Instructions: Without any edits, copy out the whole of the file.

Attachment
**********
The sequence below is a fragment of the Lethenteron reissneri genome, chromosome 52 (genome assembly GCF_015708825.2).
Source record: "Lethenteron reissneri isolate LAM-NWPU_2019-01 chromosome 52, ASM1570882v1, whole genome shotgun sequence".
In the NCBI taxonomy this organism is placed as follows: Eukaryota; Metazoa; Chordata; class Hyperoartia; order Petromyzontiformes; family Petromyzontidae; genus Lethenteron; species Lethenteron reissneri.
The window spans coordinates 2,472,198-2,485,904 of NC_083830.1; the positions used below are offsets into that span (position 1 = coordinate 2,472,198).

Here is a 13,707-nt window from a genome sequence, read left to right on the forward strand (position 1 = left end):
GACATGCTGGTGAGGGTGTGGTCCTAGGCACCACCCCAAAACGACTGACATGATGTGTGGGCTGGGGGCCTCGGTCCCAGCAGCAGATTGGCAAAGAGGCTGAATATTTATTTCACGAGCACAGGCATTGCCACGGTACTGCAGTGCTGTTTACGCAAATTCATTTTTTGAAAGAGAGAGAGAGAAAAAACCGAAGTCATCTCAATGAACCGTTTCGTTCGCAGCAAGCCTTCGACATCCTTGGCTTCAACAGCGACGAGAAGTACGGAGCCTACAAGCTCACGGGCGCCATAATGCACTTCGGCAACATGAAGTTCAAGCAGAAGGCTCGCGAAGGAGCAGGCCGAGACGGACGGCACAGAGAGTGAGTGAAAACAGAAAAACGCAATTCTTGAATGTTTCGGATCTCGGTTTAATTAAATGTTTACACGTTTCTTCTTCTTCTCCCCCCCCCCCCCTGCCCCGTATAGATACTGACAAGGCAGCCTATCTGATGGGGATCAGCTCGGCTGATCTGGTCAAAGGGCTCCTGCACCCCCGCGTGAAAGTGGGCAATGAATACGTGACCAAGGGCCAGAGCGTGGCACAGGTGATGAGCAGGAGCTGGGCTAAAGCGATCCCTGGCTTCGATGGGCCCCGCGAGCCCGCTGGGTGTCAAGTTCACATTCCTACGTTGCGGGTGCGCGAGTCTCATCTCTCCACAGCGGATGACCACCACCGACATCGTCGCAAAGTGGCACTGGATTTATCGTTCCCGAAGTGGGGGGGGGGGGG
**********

The sequence below is a fragment of the Lethenteron reissneri genome, chromosome 52 (genome assembly GCF_015708825.2).
Source record: "Lethenteron reissneri isolate LAM-NWPU_2019-01 chromosome 52, ASM1570882v1, whole genome shotgun sequence".
In the NCBI taxonomy this organism is placed as follows: Eukaryota; Metazoa; Chordata; class Hyperoartia; order Petromyzontiformes; family Petromyzontidae; genus Lethenteron; species Lethenteron reissneri.
The window spans coordinates 2,472,198-2,485,904 of NC_083830.1; the positions used below are offsets into that span (position 1 = coordinate 2,472,198).

Here is a 13,707-nt window from a genome sequence, read left to right on the forward strand (position 1 = left end):
GACATGCTGGTGAGGGTGTGGTCCTAGGCACCACCCCAAAACGACTGACATGATGTGTGGGCTGGGGGCCTCGGTCCCAGCAGCAGATTGGCAAAGAGGCTGAATATTTATTTCACGAGCACAGGCATTGCCACGGTACTGCAGTGCTGTTTACGCAAATTCATTTTTTGAAAGAGAGAGAGAGAAAAAACCGAAGTCATCTCAATGAACCGTTTCGTTCGCAGCAAGCCTTCGACATCCTTGGCTTCAACAGCGACGAGAAGTACGGAGCCTACAAGCTCACGGGCGCCATAATGCACTTCGGCAACATGAAGTTCAAGCAGAAGGCTCGCGAAGGAGCAGGCCGAGACGGACGGCACAGAGAGTGAGTGAAAACAGAAAAACGCAATTCTTGAATGTTTCGGATCTCGGTTTAATTAAATGTTTACACGTTTCTTCTTCTTCTCCCCCCCCCCCCCTGCCCCGTATAGATACTGACAAGGCAGCCTATCTGATGGGGATCAGCTCGGCTGATCTGGTCAAAGGGCTCCTGCACCCCCGCGTGAAAGTGGGCAATGAATACGTGACCAAGGGCCAGAGCGTGGCACAGGTGATGAGCAGGAGCTGGGCTAAAGCGATCCCTGGCTTCGATGGGCCCCGCGAGCCCGCTGGGTGTCAAGTTCACATTCCTACGTTGCGGGTGCGCGAGTCTCATCTCTCCACAGCGGATGACCACCACCGACATCGTCGCAAAGTGGCACTGGATTTATCGTTCCCGAAGTGGGGGGGGGGGGG